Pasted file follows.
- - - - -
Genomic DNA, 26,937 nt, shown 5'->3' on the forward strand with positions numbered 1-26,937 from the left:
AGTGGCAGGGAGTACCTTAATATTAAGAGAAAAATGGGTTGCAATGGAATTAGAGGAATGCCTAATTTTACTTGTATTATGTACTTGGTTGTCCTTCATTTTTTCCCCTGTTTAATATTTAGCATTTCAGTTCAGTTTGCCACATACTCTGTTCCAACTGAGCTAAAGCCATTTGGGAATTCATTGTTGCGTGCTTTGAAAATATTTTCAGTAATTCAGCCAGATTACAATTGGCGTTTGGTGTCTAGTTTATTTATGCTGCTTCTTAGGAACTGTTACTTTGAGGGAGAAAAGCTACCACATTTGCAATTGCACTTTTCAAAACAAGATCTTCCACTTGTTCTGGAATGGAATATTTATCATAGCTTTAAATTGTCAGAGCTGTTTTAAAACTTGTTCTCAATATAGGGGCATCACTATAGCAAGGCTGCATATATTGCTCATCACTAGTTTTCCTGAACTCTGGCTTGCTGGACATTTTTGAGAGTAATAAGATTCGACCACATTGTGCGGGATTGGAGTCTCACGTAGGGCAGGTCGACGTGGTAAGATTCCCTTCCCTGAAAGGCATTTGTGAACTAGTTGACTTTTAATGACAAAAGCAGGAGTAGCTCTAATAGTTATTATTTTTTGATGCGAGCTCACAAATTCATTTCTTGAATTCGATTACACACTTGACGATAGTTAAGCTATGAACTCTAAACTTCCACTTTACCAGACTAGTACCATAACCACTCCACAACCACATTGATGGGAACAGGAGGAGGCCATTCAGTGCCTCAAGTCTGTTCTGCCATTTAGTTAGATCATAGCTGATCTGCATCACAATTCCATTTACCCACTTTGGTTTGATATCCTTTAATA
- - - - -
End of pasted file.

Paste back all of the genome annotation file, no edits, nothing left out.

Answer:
Genomic DNA, 26,937 nt, shown 5'->3' on the forward strand with positions numbered 1-26,937 from the left:
AGTGGCAGGGAGTACCTTAATATTAAGAGAAAAATGGGTTGCAATGGAATTAGAGGAATGCCTAATTTTACTTGTATTATGTACTTGGTTGTCCTTCATTTTTTCCCCTGTTTAATATTTAGCATTTCAGTTCAGTTTGCCACATACTCTGTTCCAACTGAGCTAAAGCCATTTGGGAATTCATTGTTGCGTGCTTTGAAAATATTTTCAGTAATTCAGCCAGATTACAATTGGCGTTTGGTGTCTAGTTTATTTATGCTGCTTCTTAGGAACTGTTACTTTGAGGGAGAAAAGCTACCACATTTGCAATTGCACTTTTCAAAACAAGATCTTCCACTTGTTCTGGAATGGAATATTTATCATAGCTTTAAATTGTCAGAGCTGTTTTAAAACTTGTTCTCAATATAGGGGCATCACTATAGCAAGGCTGCATATATTGCTCATCACTAGTTTTCCTGAACTCTGGCTTGCTGGACATTTTTGAGAGTAATAAGATTCGACCACATTGTGCGGGATTGGAGTCTCACGTAGGGCAGGTCGACGTGGTAAGATTCCCTTCCCTGAAAGGCATTTGTGAACTAGTTGACTTTTAATGACAAAAGCAGGAGTAGCTCTAATAGTTATTATTTTTTGATGCGAGCTCACAAATTCATTTCTTGAATTCGATTACACACTTGACGATAGTTAAGCTATGAACTCTAAACTTCCACTTTACCAGACTAGTACCATAACCACTCCACAACCACATTGATGGGAACAGGAGGAGGCCATTCAGTGCCTCAAGTCTGTTCTGCCATTTAGTTAGATCATAGCTGATCTGCATCACAATTCCATTTACCCACTTTGGTTTGATATCCTTTAATA